I am completely new to using AES in GCM mode of operation, and I have not a very large background in cryptography as well. I have been playing with OpenSSL trying to encrypt and decrypt some messages. From my simple experiments rise the following questions:

  1. First of all, I noticed that the size of the output is exactly the same as the input. I am confused. As far as I knew, AES works in blocks of 16 bytes. I am used to CBC mode, where the message needed padding. Does this mean that GCM can work with any size of the input, without having to pad and unpad things?
  2. I read that the IV can be of any size, and that it is sufficient for it to be non-repeating. Does this mean, for example, that I can use a 4 bytes iv with a progressive counter? Is that just as easy as that or are there security issues with short and predictable IVs?
  3. Since I need to generate a new IV for every message, how am I supposed to transfer it? As far as my understanding goes, the secrecy of IVs is not fundamental... does this mean that I can just send each IV in plaintext along with its message? If not, what should I do to let the other endpoint know about my iv?
  4. Are MAC tags always 16 bytes long?

I hope these questions are not exceedingly dumb. They should definitely be simple and quick to answer.

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    $\begingroup$ If you want to use short MACs use a different MAC algorithm (e.g. HMAC). $\endgroup$ Commented Sep 30, 2015 at 16:15
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    $\begingroup$ It is not sufficient for an IV to just be non-repeating. It must be non repeating AND unpredictable. This is the difference between an IV an a nonce. $\endgroup$
    – 8vtwo
    Commented Jan 29, 2022 at 2:31
  • $\begingroup$ To echo @8vtwo - your IV should not be predictable unless you're really sure what you're doing. Better to randomly generate one. $\endgroup$ Commented Dec 21, 2022 at 20:50

1 Answer 1


I'll answer in order:

  1. Output size = input size That's correct, GCM uses CTR internally. It encrypts a counter value for each block, but it only uses as many bits as required from the last block. CTR turns the block cipher into a stream cipher. Note that this doesn't include any additional authenticated data (AAD) that needs to be send, the optional inclusion of the (otherwise required) IV nor size of the required authentication tag.

  2. IV of any size For GCM a 12 byte IV is strongly suggested as other IV lengths will require additional calculations. In principle any IV size can be used as long as the IV doesn't ever repeat. NIST however suggests that only an IV size of 12 bytes needs to be supported by implementations.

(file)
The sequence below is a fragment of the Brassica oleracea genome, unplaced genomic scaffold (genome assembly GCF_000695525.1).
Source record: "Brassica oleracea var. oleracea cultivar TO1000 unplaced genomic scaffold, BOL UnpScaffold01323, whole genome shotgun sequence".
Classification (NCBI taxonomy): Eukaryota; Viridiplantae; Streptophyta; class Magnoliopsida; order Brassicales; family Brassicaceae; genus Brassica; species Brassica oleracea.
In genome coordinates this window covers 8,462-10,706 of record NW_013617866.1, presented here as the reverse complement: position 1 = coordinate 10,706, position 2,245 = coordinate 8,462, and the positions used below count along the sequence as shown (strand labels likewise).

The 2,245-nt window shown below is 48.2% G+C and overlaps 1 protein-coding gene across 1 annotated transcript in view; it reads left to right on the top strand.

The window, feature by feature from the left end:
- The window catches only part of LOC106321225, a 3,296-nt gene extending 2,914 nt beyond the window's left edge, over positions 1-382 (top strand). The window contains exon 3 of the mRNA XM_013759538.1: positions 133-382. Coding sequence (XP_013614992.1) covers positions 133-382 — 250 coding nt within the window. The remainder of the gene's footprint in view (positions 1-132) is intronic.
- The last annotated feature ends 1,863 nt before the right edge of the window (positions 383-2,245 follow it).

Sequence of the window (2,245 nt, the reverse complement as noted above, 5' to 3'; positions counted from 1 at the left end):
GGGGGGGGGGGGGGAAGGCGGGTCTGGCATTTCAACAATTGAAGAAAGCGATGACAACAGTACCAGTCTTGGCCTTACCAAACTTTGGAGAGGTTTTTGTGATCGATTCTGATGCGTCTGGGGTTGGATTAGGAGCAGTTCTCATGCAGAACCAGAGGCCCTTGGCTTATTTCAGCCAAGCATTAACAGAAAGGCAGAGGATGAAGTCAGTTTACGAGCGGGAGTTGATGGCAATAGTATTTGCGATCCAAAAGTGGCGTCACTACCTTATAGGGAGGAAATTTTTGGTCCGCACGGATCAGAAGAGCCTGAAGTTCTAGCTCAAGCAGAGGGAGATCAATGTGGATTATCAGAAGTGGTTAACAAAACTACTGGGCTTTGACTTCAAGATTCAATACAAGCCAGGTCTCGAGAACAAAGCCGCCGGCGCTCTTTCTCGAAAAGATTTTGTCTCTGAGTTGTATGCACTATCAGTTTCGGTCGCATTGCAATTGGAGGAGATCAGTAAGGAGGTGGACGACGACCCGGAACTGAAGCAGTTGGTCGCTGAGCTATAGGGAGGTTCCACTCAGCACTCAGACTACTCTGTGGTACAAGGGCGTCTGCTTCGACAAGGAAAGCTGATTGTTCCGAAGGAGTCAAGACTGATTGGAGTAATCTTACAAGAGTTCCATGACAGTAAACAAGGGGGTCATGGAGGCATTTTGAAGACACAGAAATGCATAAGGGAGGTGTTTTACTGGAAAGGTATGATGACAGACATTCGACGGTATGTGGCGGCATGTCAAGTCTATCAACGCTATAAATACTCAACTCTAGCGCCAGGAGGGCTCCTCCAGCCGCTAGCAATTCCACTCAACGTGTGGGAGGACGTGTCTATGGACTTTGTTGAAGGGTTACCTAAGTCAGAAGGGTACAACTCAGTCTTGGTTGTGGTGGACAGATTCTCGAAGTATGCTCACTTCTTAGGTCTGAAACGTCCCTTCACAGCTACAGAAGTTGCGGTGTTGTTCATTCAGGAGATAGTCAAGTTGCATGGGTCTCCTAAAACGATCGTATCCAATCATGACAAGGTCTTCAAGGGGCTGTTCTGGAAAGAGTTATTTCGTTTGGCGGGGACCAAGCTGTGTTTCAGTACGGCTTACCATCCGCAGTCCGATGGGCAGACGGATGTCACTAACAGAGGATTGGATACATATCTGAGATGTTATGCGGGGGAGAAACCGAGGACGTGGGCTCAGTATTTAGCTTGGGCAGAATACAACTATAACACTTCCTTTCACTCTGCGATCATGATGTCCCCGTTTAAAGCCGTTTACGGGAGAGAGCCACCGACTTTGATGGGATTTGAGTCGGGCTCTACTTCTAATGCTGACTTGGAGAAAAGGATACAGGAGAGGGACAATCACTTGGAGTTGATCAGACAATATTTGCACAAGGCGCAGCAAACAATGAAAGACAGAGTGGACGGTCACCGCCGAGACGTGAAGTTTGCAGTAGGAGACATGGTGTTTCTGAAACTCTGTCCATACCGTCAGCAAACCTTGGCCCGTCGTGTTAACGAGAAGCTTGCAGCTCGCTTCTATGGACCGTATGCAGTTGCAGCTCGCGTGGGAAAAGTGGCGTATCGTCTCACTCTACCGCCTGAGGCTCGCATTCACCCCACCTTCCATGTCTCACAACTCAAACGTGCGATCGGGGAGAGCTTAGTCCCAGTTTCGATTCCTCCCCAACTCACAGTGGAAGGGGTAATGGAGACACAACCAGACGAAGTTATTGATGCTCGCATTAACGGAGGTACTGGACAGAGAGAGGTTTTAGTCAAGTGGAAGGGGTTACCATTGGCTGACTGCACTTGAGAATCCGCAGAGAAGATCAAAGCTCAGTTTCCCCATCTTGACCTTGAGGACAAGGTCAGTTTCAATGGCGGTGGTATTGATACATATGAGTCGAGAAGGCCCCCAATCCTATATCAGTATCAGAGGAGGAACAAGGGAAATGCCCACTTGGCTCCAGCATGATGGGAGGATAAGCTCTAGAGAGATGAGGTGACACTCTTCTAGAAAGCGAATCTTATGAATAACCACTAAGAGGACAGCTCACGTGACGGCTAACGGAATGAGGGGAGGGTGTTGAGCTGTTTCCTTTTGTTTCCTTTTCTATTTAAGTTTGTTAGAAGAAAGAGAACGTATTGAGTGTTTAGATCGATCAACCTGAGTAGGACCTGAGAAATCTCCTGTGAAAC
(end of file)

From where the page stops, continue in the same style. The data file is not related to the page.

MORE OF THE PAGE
3. How to transport IV Yes, generally the IV is prefixed to the ciphertext or calculated using some kind of nonce on both sides. The size of the IV should be defined by the protocol. If it is possible to synchronize a nonce of 12 bytes then the IV doesn't need to be included with the ciphertext.

  4. Size of authentication tags The calculated tag will always be 16 bytes long, but the leftmost bytes can be used. GCM is defined for the tag sizes 128, 120, 112, 104, or 96, 64 and 32. Note that the security of GCM is strongly dependent on the tag size. You should try and use a tag size of 64 bits at the very minimum, but in general a tag size of the full 128 bits should be preferred.

NIST Special Publication 800-38D (page 8) defining GCM has the following on the tag sizes:

The bit length of the tag, denoted $t$, is a security parameter, as discussed in Appendix B. In general, $t$ may be any one of the following five values: 128, 120, 112, 104, or 96. For certain applications, $t$ may be 64 or 32; guidance for the use of these two tag lengths, including requirements on the length of the input data and the lifetime of the key in these cases, is given in Appendix C.

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    $\begingroup$ is the authentication tag always appended at the last of ciphertext? $\endgroup$
    – dReAmEr
    Commented May 27, 2016 at 11:14
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    $\begingroup$ @RE350 No, it is just an output of GCM. But there might be things like this RFC that define otherwise. It is kind of common practice though. Personally I don't like cryptographic API's that see it as part of the ciphertext as it makes for an asymmetric implementation for encrypt/decrypt which is not on line during decryption (as you don't know if something is ciphertext or authentication tag before you know the end of the stream). It's OK for protocols to specify it that way though, especially if the stream size is known beforehand. $\endgroup$
    – Maarten Bodewes
    Commented May 27, 2016 at 11:19
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    $\begingroup$ @RE350 if you are using the standard Java API (i.e. Cipher), then the Auth Tag IS always appended to the ciphertext returned, i.e. cipherInstance.doFinal will return (cipherText + authTag) $\endgroup$ Commented Sep 30, 2019 at 9:25
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    $\begingroup$ Just note that the FIPS publication mentioned above also accepts 16byte IVs generated using a secure random number generator. However, note that in this case (and even for longer IVs generated in this way) that the total number of encryptions performed under a given key is 2^32. $\endgroup$
    – Dan Draper
    Commented Jan 3, 2020 at 5:33
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    $\begingroup$ I just want to make one thing clear that UNLIKE A NONCE an IV must NOT BE PREDICTABLE. $\endgroup$
    – 8vtwo
    Commented Jan 29, 2022 at 2:35

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